Delirium, an acute state of diminished cognition and attention, is common in elderly patients. Prior studies demonstrate an association between delirium and increased mortality, length of hospitalization, and rates of discharge to an extended stay facility. While the prevalence of delirium among hospitalized elderly patients is high, ranging from 25 to 60%, the prevalence of delirium among elderly Emergency Department (ED) patients is much lower, approximately 10% of elderly ED patients. This suggests that a large proportion of delirious inpatients develop delirium while in the hospital, as opposed to presenting with delirium. Thus, there is opportunity to identify ED patients at risk of developing delirium, and targeting interventions towards this vulnerable population in an effort to reduce the morbidity from in-hospital delirium. The overall goal of this study is to characterize the subgroup of Emergency Department patients who develop hospital acquired delirium, such that this group may be targeted for delirium prevention efforts in the future. This grant proposes an ancillary study to an ongoing prospective ED-based cohort study that evaluates elderly ED patients for delirium utilizing the Confusion Assessment Method. The parent study focuses on evaluating patients for delirium while in the ED, but does not assess for the development of delirium after admission. In the proposed ancillary study, we will review the inpatient records of patients who were not delirious in the ED and were admitted to the hospital. Utilizing a validated chart-based method, we will determine which of these patients developed delirium while hospitalized. For our first specific aim, we will assess ED-based covariates, including demographics, medical information, and data from the ED course, in the prediction of hospital-acquired delirium. Utilizing multivariable regression analysis, we will develop a profile of elderly patients at increased risk for delirium after admission. In our second specific aim, we will determine whether there are differences in resource utilization and outcomes among patients who present to the ED with delirium, patients who develop delirium while hospitalized, and patients who do not develop delirium at all. Finally, the third specific aim will explore whether biomarkers hold diagnostic potential in identifying which patients will develop delirium after admission. By developing tools that can successfully predict patients who are at high risk of hospital-acquired delirium, researchers and clinicians can target this vulnerable population for delirium prevention efforts with the ultimate goal of decreasing morbidity, mortality, and health care costs associated with this common syndrome.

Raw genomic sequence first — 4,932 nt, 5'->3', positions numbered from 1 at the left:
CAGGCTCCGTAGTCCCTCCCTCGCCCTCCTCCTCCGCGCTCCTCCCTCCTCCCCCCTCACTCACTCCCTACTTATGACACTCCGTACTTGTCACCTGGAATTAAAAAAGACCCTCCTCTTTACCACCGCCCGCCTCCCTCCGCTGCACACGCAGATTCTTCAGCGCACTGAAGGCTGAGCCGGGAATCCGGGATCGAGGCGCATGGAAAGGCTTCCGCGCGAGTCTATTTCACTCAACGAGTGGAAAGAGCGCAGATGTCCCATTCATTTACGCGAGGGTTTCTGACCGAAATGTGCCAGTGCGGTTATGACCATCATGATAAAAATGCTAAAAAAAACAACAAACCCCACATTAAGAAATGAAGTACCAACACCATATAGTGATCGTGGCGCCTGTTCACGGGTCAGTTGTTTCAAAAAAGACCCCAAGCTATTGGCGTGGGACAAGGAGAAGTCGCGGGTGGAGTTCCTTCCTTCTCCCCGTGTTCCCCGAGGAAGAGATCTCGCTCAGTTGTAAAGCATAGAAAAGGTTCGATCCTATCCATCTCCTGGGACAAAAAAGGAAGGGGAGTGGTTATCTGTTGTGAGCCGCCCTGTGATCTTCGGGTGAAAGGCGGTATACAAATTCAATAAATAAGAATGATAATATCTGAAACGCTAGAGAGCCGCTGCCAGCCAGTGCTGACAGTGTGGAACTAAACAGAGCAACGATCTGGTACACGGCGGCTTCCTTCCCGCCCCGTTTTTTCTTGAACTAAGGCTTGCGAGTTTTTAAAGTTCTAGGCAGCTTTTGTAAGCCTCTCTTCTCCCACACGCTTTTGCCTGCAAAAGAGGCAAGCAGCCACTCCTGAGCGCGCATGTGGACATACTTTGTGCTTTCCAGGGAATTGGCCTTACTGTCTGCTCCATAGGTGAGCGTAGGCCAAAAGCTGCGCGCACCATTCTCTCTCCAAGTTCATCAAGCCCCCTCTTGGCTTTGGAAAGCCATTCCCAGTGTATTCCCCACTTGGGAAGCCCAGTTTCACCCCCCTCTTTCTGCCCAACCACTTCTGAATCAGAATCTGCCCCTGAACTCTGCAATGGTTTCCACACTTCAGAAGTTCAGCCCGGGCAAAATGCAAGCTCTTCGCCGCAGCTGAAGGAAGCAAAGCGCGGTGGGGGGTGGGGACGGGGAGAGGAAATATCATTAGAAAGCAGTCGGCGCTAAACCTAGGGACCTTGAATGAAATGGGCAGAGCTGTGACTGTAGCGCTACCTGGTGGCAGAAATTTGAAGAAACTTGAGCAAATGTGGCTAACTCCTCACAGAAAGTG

Delirium, an acute state of diminished cognition and attention, is common in elderly patients and associated with a significant increase in patient morbidity and mortality, and billions of dollars in annual health care expenditures. The overall goal of this study is to characterize the subgroup of Emergency Department patients who develop delirium after hospital admission, such that this group may be targeted for delirium prevention efforts in the future.
|Kennedy, Maura; Enander, Richard A; Tadiri, Sarah P et al. (2014) Delirium risk prediction, healthcare use and mortality of elderly adults in the emergency department. J Am Geriatr Soc 62:462-9|